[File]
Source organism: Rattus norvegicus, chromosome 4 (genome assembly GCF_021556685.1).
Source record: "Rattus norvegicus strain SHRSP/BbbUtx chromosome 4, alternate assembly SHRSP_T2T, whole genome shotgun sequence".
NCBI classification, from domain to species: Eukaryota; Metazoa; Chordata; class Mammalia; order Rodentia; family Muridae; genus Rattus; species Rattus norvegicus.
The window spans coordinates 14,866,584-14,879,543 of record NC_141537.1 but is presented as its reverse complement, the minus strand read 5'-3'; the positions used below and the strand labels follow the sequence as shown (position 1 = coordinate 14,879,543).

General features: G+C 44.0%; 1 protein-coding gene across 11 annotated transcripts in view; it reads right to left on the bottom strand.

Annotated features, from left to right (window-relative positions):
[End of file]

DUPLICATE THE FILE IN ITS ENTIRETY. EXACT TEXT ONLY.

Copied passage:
Source organism: Rattus norvegicus, chromosome 4 (genome assembly GCF_021556685.1).
Source record: "Rattus norvegicus strain SHRSP/BbbUtx chromosome 4, alternate assembly SHRSP_T2T, whole genome shotgun sequence".
NCBI classification, from domain to species: Eukaryota; Metazoa; Chordata; class Mammalia; order Rodentia; family Muridae; genus Rattus; species Rattus norvegicus.
The window spans coordinates 14,866,584-14,879,543 of record NC_141537.1 but is presented as its reverse complement, the minus strand read 5'-3'; the positions used below and the strand labels follow the sequence as shown (position 1 = coordinate 14,879,543).

General features: G+C 44.0%; 1 protein-coding gene across 11 annotated transcripts in view; it reads right to left on the bottom strand.

Annotated features, from left to right (window-relative positions):